Whisky tasting, the purchase of pot-plants and hiring a bunny-costume are some of the more outlandish purchases MPs made this year, which contributed to a “waste” of more than £120bn , according to the TaxPayers’ Alliance (TPA).
The organisation, which campaigns for much lower taxes said it believed that one in every six pounds of public money spent was unnecessary and that putting an end to the spending could save the equivalent of £4,560 per household.
Some of the most conspicuous outlays made at the taxpayers’ expense include:
- £342,000 spent on a Foreign Office-funded TV series that was not completed before the production company was dissolved
- £3,860 spent by Angus Council on a whisky tasting event for international golfers.
- £33,333 spent on pot plants by the Welsh Government
- £70 spent by the Forestry Commission on a bunny outfit
However, many items the TPA highlighted as “waste” may be highly surprising to many LondonlovesBusiness.com readers.
The report was harshly criticised by trade unions as it includes nurses’ salaries and benefits for better-off families and pensioners as “waste”.
TUC general secretary Frances O’Grady said: “These made-up numbers are based on extreme views such as every nurse is overpaid and that people who have worked hard and paid into the system should not get benefits. It’s a spectacular own goal.”
Other major items included:
- £20.6billion in public sector fraud
- £1.9billion on foreign aid due to the international development budget being protected from cuts
- £1.6billion in sick pay due to higher rates of absence among public sector workers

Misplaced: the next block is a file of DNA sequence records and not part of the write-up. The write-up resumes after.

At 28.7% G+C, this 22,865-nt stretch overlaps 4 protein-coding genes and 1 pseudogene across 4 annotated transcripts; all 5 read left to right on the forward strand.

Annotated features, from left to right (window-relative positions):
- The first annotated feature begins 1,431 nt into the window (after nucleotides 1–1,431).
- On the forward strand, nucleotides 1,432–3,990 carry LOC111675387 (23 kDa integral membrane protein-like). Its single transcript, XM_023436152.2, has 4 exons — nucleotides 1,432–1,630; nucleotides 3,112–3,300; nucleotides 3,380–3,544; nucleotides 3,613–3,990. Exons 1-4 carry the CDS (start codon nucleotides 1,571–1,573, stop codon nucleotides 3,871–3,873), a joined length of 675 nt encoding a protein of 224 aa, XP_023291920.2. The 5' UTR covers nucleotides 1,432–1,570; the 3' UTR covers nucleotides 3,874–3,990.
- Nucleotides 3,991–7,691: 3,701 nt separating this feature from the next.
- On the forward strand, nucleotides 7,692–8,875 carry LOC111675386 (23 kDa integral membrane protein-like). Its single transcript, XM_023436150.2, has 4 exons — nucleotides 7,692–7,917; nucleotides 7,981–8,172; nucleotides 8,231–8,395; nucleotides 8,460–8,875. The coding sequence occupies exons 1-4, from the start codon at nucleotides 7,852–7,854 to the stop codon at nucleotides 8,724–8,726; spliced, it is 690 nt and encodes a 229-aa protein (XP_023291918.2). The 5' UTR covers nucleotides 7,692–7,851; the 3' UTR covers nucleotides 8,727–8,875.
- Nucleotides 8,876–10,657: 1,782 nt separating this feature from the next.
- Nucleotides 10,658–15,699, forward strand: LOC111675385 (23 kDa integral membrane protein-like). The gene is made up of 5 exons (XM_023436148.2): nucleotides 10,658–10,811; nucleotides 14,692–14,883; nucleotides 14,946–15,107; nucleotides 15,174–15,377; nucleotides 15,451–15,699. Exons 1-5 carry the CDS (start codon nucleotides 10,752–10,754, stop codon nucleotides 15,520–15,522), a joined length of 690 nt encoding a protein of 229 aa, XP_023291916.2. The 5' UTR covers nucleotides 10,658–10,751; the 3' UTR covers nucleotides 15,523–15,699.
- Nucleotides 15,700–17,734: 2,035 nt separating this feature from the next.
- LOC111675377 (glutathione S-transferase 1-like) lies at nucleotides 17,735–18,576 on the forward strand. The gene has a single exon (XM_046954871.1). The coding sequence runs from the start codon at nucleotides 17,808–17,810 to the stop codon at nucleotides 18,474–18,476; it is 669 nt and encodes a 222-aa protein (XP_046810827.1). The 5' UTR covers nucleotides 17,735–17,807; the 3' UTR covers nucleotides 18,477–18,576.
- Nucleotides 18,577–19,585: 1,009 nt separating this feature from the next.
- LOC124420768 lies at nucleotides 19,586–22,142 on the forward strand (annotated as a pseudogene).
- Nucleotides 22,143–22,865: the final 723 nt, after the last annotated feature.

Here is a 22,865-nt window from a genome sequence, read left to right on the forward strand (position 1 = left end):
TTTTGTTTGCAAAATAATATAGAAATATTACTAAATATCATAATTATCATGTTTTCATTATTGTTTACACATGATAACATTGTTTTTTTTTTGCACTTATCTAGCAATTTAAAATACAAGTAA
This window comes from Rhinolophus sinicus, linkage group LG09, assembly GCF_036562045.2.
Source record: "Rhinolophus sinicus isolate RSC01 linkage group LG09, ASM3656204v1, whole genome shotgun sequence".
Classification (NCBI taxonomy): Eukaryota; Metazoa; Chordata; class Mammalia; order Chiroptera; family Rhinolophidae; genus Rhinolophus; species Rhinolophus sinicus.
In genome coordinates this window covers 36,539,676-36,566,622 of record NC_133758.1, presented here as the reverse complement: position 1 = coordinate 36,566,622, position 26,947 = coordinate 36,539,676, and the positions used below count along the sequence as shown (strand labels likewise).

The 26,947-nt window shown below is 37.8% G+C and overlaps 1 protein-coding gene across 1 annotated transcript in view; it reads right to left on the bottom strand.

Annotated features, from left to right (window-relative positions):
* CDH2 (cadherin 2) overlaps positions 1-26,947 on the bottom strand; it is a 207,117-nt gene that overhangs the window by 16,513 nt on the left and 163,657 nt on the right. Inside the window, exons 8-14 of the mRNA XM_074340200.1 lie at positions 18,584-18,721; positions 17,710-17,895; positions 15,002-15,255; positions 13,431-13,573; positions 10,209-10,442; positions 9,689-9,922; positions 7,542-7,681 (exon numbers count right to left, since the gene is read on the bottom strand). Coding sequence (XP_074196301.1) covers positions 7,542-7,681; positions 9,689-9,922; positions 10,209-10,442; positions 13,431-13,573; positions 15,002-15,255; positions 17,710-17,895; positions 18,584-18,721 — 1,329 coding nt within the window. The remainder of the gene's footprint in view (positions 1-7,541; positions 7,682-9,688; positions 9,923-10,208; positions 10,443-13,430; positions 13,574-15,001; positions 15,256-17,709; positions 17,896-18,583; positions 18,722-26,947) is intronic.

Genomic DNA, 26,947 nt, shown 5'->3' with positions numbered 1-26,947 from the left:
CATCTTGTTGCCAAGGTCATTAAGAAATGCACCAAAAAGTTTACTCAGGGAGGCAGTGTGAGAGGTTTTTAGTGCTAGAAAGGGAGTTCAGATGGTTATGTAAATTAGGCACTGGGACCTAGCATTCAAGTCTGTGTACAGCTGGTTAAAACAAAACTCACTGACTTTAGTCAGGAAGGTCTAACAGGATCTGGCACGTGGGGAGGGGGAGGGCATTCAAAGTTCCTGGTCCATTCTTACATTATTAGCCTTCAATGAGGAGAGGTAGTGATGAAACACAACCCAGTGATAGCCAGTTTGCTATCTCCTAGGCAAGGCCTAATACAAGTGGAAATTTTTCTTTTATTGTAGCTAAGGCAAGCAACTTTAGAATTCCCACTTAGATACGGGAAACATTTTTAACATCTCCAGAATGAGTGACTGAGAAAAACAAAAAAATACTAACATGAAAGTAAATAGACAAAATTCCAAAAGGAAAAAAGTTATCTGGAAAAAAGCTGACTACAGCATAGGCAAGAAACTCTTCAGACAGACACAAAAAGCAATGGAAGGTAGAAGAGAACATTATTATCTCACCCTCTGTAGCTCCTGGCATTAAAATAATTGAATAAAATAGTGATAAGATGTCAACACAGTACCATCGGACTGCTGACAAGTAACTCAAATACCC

- £1.4billion paying GPs more than their French counterparts
- £1.2billion on NHS clinical negligence payouts
- £1.1billion in “excessive subsidies to train operating companies”
TPA chief executive Jonathan Isaby said: “We need a war on waste if taxpayers are to secure a better deal from the endless layers of government which are spending their hard-earned money.
“Politicians and bureaucrats are still squandering our cash while families struggle with punishing levels of taxation.
“Rooting out that wasteful spending once and for all will mean that more money can be left in the pockets of taxpayers, who are by far the best judges of how their own money should be spent.”
According to the Express, a cabinet office spokesman said: “We are determined to spend taxpayers’ money efficiently and so, as part of our long-term economic plan, we are tackling the waste in Whitehall.
“Last year alone we saved £10 billion but hard-working people expect us to do more and we will”.